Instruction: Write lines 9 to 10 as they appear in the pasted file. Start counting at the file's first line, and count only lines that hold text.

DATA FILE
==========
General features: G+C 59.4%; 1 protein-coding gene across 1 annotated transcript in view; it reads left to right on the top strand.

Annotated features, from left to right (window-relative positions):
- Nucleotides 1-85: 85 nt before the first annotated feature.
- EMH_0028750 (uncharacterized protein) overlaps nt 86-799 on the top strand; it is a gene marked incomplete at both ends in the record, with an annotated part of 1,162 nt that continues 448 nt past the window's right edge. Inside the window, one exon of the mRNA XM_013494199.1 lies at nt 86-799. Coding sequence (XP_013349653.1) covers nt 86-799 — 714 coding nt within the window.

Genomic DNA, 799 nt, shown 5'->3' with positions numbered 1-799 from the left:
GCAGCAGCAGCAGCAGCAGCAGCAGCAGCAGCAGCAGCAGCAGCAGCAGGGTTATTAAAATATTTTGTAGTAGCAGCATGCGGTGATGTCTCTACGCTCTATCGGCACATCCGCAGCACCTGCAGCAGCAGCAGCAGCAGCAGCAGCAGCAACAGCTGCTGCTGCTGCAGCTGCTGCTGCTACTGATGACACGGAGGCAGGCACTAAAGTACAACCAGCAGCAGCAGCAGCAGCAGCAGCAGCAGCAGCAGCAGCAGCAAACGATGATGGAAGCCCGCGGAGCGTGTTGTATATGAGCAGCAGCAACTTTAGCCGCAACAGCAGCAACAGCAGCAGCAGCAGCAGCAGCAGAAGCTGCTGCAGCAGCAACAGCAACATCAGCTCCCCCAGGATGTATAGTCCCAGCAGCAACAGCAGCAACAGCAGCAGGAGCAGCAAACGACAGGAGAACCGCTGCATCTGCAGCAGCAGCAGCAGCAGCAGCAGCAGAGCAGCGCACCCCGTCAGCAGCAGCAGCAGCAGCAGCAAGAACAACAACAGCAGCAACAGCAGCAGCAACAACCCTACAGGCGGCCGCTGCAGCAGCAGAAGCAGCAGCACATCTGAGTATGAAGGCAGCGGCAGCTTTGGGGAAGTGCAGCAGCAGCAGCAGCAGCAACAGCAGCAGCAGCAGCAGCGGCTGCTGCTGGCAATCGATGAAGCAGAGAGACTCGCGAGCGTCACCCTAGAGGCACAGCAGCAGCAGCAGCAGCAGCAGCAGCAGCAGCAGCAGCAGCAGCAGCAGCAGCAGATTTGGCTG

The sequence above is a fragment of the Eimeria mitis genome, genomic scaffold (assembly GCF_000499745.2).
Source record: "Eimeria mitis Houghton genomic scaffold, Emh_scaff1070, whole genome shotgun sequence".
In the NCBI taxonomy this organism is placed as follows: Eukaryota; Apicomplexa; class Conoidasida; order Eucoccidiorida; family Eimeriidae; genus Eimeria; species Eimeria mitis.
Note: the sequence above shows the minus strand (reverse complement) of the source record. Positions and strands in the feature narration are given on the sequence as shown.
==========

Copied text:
In the NCBI taxonomy this organism is placed as follows: Eukaryota; Apicomplexa; class Conoidasida; order Eucoccidiorida; family Eimeriidae; genus Eimeria; species Eimeria mitis.
Note: the sequence above shows the minus strand (reverse complement) of the source record. Positions and strands in the feature narration are given on the sequence as shown.